‘Exploited’ home owner threatens to sue States
AN Islander is threatening to sue the States for tens of thousands of pounds after a complaints panel ruled that he and another landowner were ‘exploited’ by the government during a property dispute.
Last year, Alan Luce and Julian Mallinson both wanted to sell separate properties at Grève d’Azette in St Clement, but it was found that their land encroached on the foreshore, which belongs to the public.
Mr Luce was forced to pay valuation fees, as well as compensation to the States totalling almost £35,000, while Mr Mallinson paid £25,000.
During the dispute the then Infrastructure Minister Eddie Noel said the land was ultimately owned by the public, which had a right to be compensated.
Both Islanders then lodged complaints with the States Complaints Board, which found that the minister and department had acted ‘against the principles of natural justice’.
In a statement, the board said: ‘Having reviewed submissions from both sides, the board concluded that the actions of Jersey Property Holdings, and thereby the minister, in the cases of Messrs Luce and Mallinson were unjust, oppressive or improperly discriminatory and contrary to the generally accepted principles of natural justice.
‘It also appeared to the board that Jersey Property Holdings exploited the vulnerable position that the complainants found themselves in, as owners urgently needing to sell their respective properties.’
The foreshore is the area of land around Jersey’s coast between the low water and high water marks, which was gifted to the public of Jersey in 2015 by the Crown.
Last year, the Infrastructure Department set out new policies under which it said it would pursue compensation for any encroachments on the foreshore because it is now owned by the public.
The panel found, however, that the policy needs to be more ‘refined’ and made publicly available.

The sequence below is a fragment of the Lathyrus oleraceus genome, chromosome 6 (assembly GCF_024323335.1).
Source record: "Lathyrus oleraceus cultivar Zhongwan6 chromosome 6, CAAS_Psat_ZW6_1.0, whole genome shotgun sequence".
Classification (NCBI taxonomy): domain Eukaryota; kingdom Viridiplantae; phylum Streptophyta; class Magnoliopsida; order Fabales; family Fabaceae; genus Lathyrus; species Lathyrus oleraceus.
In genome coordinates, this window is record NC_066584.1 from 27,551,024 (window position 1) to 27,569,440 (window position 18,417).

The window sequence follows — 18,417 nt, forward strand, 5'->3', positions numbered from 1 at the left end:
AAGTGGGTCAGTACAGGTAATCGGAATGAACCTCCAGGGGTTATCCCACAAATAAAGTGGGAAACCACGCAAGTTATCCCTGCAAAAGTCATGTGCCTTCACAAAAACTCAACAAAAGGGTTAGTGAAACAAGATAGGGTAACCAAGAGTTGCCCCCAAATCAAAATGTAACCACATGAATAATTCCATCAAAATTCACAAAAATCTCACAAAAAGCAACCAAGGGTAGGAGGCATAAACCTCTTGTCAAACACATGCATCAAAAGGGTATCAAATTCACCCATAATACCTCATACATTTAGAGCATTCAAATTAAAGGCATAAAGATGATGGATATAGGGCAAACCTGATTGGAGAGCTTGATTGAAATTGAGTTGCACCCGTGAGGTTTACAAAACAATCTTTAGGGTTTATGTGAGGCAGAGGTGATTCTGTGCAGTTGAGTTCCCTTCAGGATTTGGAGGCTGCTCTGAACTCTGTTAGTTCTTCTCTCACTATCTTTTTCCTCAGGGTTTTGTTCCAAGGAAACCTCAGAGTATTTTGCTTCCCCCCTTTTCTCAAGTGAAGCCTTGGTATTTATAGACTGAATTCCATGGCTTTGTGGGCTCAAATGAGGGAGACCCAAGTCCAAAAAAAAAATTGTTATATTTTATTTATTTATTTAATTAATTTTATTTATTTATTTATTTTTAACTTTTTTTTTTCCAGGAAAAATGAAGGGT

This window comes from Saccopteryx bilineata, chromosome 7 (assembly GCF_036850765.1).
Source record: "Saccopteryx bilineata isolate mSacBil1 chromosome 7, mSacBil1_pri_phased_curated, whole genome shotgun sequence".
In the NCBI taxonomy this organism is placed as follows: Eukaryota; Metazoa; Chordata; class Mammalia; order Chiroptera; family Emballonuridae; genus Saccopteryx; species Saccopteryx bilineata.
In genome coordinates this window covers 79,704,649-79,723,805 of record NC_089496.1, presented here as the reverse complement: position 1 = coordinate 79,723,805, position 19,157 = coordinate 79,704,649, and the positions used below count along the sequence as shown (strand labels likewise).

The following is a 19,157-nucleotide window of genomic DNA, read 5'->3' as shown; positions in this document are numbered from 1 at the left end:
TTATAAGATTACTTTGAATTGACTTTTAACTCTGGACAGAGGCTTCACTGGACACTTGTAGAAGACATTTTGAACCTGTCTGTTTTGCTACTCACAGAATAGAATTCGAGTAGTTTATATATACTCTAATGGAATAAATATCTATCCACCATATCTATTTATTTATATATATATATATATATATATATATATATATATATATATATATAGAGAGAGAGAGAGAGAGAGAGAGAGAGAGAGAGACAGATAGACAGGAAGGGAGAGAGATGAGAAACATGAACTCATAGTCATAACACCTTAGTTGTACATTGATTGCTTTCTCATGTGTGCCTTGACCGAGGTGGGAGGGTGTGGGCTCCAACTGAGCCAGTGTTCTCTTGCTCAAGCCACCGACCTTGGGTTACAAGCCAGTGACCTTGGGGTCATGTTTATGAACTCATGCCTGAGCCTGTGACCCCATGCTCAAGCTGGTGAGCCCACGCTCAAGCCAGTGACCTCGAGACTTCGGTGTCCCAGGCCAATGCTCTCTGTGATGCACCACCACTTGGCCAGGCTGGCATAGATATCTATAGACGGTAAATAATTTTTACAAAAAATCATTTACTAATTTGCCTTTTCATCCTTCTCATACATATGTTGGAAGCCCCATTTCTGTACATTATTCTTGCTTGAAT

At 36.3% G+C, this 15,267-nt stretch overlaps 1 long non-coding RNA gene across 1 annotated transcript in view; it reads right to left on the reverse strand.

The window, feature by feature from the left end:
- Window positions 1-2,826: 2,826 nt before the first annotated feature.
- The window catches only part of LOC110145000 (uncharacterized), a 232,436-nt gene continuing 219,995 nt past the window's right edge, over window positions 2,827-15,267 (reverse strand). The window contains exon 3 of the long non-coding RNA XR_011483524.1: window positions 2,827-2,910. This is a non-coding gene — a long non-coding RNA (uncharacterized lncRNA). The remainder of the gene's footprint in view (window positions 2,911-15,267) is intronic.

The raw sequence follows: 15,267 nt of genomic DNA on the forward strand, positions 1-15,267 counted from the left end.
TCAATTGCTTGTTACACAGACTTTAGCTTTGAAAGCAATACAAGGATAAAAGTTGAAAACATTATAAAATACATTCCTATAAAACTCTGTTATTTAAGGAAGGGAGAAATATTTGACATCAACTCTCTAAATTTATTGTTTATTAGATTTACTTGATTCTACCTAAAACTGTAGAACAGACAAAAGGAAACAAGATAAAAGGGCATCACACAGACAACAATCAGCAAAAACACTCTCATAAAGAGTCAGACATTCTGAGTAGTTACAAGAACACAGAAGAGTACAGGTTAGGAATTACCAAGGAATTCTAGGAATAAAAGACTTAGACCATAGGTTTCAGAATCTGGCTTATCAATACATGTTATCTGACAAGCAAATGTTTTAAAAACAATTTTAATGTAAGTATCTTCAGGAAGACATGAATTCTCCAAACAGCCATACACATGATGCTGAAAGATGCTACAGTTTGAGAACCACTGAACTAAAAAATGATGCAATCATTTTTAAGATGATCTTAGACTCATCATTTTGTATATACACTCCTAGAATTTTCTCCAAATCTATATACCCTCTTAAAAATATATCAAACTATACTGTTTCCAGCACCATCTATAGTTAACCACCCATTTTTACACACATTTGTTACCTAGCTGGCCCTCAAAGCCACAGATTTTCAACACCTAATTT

Chairman Geoffrey Crill said that a partial refund to Mr Luce and Mr Mallinson should be considered.
‘We feel when it is approached by a neighbouring owner seeking clarification, or ratification of a boundary, the public has a clear duty to act fairly, promptly and transparently in its dealings with that owner,’ he said
‘We do not consider that Jersey Property Holdings did so in either of these cases. We hope that once a clear policy regarding the fixing of the boundary of the foreshore and the payment of compensation in relation to any encroachments has been adopted, the minister will review the terms concluded with Messrs Luce and Mallinson and refund them any difference between the compensation each of them paid and the amount of compensation that would be payable had the new policy been in place at the time.’
The panel has asked for a response from the new Infrastructure Minister by August.
Speaking to the JEP, Mr Luce said that he had lost tens of thousands selling his property due to the ‘uncertainty’ caused by the case and is considering legal action against the States to recover it.
‘My property was worth £1.34 million and I had to sell it for £1.2 million, so I lost £134,000 on the deal,’ he said.
‘What this is really about is the trauma that this caused me – they just decided to pick on me and Julian because we were selling properties. The States should be looking after citizens, not trying to harvest them.
‘The panel’s decision was welcome but a surprise because you don’t usually win when you go up against the government.’
He added that the States could face huge repercussions if they try to pursue similar compensation claims against properties along the foreshore.
‘The point is that they cannot say for certain that the public owns the foreshore land,’ said Mr Luce.
‘The argument is that it was not the Queen’s to gift to the public of Jersey because it belonged to the Seigneurs [Jersey feudal lords].
‘This is a can of worms for the States because there are potentially thousands of properties along the foreshore who could make claims.’